Examples of nonmonetary welfare are likewise identified in the realm of information services. The paper relates how the arrival of the Internet Age, with its tremendous flow of information, has brought the masses instant benefits, much of them free of charge. Across so many of life’s activities, people can retrieve information nearly at will, and their well-being is arguably better as a result (not least because they are equipped to make better-informed decisions). However, the welfare effects of modern communication tools, and the benefits they bestow, are not reflected in traditional measures of economic activity.

The authors also point out that GDP ignores economic “bads,” such as developments that contribute to climate change. These types of unsustainable economic activities should be counted as reducing our country’s natural capital (an endeavor for which a measurement strategy that Nakamura contributed to was recently announced by the White House).

Hulten and Nakamura acknowledge that introducing new ways to measure GDP is a delicate matter, one that should be approached with care. Their goal, they say, is to maintain a balance between traditional interpretations of economic output and newer approaches that account for social welfare. Neither should be elevated over the other. Instead, they call for a balanced, inclusive, and forward-thinking effort to fold additional sources of well-being into conventional notions of economic value.

There are many complications within the U.S. national accounting system economists use to calculate GDP, and the authors aim for a simplified way to account for them, especially within the context of measuring societal well-being. They diagram the flow of resources within a simplified model economy, pinpointing how the economy generates higher utility for consumers without necessarily using more resources (or inputs, such as labor and capital) — that is, an economy that yields more “utility bang for the GDP buck.” The economists also discuss practical ways to incorporate this efficiency gain into the larger GDP accounting framework, primarily by sorting this extra welfare into an experimental account they refer to as a satellite account. “There is a well-established precedent,” they write, “for using the satellite approach [to incorporate] diversely sourced data into the accounting system.”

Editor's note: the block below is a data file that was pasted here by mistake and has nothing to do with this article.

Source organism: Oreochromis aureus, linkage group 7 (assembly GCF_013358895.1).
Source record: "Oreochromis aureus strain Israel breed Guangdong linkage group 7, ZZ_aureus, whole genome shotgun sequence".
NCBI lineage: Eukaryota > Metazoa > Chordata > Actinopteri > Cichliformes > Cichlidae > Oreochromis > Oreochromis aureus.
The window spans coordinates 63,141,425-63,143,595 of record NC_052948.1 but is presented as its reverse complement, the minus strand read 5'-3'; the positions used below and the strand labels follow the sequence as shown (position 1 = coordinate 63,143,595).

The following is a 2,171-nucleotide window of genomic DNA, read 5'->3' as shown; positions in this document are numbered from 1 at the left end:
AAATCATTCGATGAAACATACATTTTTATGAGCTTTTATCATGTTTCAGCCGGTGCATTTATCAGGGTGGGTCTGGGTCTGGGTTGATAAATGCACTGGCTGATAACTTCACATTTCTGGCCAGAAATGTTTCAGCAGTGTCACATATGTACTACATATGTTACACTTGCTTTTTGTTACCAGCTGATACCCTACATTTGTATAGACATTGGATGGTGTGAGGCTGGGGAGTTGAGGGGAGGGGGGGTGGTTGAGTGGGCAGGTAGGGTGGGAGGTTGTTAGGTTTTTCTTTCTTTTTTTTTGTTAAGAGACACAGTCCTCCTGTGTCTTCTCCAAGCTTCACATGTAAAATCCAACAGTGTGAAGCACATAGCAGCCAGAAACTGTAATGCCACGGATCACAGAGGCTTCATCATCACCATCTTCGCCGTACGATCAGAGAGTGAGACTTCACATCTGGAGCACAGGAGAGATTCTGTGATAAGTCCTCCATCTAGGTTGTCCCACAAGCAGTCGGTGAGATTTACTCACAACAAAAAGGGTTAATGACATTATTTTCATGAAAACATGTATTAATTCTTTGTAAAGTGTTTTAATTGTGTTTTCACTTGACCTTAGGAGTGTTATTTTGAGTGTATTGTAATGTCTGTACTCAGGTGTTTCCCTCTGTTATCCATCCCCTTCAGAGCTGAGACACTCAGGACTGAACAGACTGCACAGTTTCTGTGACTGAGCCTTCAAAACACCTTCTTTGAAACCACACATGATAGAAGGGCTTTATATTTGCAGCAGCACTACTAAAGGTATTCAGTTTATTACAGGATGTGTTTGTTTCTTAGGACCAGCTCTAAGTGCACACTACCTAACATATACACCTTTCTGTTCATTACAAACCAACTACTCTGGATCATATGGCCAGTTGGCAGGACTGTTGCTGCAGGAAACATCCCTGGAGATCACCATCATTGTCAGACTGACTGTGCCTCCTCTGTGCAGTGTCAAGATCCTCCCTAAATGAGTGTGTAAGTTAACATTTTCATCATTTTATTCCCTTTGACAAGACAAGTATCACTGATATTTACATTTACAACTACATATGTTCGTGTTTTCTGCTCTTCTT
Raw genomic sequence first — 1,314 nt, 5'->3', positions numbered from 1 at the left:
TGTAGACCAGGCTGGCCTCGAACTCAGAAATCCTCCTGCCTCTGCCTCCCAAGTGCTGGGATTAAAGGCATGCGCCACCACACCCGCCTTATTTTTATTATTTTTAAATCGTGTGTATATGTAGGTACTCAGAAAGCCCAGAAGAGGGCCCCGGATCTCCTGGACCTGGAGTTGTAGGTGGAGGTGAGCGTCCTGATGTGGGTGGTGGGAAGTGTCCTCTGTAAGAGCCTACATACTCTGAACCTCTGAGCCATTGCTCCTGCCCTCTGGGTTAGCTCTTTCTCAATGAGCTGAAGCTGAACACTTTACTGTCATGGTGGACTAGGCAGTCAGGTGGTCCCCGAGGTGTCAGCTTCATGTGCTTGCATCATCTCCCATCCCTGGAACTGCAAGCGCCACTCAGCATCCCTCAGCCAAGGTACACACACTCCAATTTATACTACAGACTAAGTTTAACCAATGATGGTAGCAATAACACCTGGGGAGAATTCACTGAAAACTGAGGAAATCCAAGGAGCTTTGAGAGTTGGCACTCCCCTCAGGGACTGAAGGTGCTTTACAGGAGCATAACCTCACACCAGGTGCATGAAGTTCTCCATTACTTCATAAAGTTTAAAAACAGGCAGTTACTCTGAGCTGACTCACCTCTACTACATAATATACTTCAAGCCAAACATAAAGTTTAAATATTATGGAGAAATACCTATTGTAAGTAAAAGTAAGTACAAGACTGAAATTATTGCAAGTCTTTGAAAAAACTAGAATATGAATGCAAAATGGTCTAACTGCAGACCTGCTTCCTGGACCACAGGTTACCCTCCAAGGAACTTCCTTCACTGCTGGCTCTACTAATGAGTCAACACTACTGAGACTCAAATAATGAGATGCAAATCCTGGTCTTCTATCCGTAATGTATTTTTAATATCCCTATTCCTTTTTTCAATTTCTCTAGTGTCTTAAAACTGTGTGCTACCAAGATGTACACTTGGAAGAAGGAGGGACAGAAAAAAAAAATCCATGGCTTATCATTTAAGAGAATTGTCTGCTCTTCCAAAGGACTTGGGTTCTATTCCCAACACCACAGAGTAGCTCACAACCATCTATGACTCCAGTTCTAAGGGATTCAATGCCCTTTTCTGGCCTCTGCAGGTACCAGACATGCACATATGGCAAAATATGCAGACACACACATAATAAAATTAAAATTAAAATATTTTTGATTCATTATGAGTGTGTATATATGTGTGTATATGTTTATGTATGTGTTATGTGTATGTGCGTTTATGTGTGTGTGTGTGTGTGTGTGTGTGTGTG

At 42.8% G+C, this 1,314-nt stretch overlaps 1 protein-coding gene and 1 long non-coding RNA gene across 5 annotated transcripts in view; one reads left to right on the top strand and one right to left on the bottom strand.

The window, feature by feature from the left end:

Throughout the discussion of their conceptual framework, Hulten and Nakamura make plain that their ideas are ambitious, and they address several realities that might complicate or compromise the viability of their approach. “There is a lot to sort out,” they say, reminding us that the real world sometimes defies the relationships depicted in economic models. There are, to be sure, challenging considerations. “Are value judgments even quantifiable?” What about measuring “subjective values across different cultures, traditions, religions, ideologies, and periods of time?” In addressing questions like these, and in showing that a more-inclusive — but still imperfect — method of GDP measurement can be practicably implemented, the authors strengthen the case for their proposed solutions. As they reiterate throughout their paper, new ideas about GDP (even if they have weaknesses) “should not be ignored.”

  1. The views expressed here are solely those of the authors and do not necessarily reflect the views of the Federal Reserve Bank of Philadelphia or the Federal Reserve System.